The economic story that the Republican Party is peddling to American voters is profoundly unpatriotic and dead wrong.
There needs to be a clear message coming from the public regarding exactly which changes are being sought. Perhaps there are too many views for everyo...
As the 2008-9 financial crisis spread from its epicenter in the United States to the rest of the world, policy makers found themselves in uncharted wa...
As markets warn of the risk of double-dip recession or even depression, politicians in Washington and Berlin -- who claim to believe in "free markets" -- fiddle while Rome may be about to burn.
A climate of bad and worse news followed by much talk and little action is leading people to a state of panic and fear.
What could help save the world economy would be if the world's politicians eliminated quick-fixes and looked at the underlying reasons for why our current growth model isn't working.
Studies show the growing gap between the rich and poor, the need for meaningful work, and the need for economic and labor policies that favor job creation. This need is global, and it's spiritual.
In an op-ed piece in the New York Times, Paul Volcker issued an eloquent warning against economic policymakers deliberately increasing the inflation rate.
Three years after Wall Street came unhinged, there has been too little progress made in fixing our financial system so that it works for all Americans, not just the titans of finance, and there have been few consequences for those who drove our economy over the cliff.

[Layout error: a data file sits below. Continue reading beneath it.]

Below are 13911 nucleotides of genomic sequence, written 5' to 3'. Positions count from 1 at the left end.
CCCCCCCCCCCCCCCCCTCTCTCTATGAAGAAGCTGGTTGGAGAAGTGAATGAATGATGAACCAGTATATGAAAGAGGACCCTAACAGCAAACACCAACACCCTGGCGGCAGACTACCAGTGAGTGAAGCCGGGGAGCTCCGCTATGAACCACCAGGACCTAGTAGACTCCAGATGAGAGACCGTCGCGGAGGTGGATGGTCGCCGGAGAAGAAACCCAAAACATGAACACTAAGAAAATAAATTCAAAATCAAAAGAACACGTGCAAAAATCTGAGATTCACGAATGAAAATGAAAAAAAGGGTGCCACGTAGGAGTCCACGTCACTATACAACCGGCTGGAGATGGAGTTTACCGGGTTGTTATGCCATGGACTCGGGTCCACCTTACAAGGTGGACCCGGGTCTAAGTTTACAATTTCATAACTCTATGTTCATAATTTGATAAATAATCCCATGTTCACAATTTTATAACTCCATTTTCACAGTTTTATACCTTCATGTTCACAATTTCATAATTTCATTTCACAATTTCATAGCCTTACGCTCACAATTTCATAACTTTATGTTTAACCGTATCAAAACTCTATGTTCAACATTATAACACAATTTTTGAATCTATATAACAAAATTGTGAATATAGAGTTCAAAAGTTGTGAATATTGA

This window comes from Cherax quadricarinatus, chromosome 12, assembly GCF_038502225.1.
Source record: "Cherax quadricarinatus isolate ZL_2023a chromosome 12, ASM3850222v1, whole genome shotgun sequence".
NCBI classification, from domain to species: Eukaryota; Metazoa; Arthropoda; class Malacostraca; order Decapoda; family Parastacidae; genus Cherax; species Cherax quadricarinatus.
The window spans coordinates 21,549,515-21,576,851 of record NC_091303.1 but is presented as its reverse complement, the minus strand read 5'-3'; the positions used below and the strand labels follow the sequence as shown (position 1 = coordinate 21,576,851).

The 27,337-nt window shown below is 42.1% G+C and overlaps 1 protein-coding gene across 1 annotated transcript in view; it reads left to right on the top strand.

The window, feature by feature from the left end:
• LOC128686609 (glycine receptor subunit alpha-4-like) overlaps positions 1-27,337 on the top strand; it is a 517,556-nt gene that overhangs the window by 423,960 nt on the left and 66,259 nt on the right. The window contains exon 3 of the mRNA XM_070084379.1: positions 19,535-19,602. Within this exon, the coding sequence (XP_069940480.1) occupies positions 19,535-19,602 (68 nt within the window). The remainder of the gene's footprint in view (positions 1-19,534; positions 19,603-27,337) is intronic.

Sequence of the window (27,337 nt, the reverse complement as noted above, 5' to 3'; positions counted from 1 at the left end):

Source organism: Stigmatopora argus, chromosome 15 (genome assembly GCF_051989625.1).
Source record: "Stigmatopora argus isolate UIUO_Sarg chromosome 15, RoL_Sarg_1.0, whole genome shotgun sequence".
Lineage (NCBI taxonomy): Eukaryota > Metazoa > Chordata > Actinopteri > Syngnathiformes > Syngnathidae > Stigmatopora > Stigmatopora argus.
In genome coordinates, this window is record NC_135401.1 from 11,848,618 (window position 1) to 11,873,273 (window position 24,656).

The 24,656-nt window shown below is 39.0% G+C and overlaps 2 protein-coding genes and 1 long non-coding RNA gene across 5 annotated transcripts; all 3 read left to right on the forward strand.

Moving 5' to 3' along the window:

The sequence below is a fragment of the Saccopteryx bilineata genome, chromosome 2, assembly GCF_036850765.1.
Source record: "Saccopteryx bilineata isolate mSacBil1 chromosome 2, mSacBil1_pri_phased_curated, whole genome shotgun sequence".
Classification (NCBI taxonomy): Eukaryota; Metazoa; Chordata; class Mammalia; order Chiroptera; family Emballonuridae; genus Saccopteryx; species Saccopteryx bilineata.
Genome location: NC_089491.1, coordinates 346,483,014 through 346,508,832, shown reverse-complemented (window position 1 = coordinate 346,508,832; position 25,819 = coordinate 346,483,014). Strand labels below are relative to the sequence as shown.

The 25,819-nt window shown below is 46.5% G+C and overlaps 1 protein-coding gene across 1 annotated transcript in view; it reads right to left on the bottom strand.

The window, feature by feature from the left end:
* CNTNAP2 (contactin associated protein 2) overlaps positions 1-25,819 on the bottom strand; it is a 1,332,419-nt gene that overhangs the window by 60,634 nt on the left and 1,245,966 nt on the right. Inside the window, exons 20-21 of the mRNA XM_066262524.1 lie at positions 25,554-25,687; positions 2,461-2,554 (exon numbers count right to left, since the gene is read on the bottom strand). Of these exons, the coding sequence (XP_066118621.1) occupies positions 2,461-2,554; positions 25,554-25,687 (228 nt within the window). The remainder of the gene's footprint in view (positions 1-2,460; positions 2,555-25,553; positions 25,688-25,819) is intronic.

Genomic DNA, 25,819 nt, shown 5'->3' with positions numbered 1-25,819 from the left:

China's version of dollar diplomacy is helping to insulate Latin economies from the crisis. But it's also creating disputes over dumping, energy policy and technology.
Some brave economists have made it clear that we need a new International Monetary System, a "New Bretton Woods" sort of agreement in order to solve things in the long term. But still, what do we do with the existing debt crisis?
The idiom "the calm before the storm" signifies a quiet period before great excitement or activity. In case our leaders are missing it, the calm is o...
Frankenstein was a "failed artificial life experiment" that went badly wrong. Ours incubated in financial laboratories -- the result of complex "innovative" financial engineering.
We saw what happens when over-leveraged economies like the U.S. and Europe failed to anticipate the threats posed by unsustainable debt loads; we don't want to see what happens if we ignore signs that we are over-leveraging the planet's resources.
Under stress, we regress to children. The roots of our money relationships are those of someone regressed. In a financial crisis, we are profoundly regressed and don't know it!
With nations struggling to deal with ever-increasing debt, does it feel like you are being left behind? Do you look at your own life and see impending crises?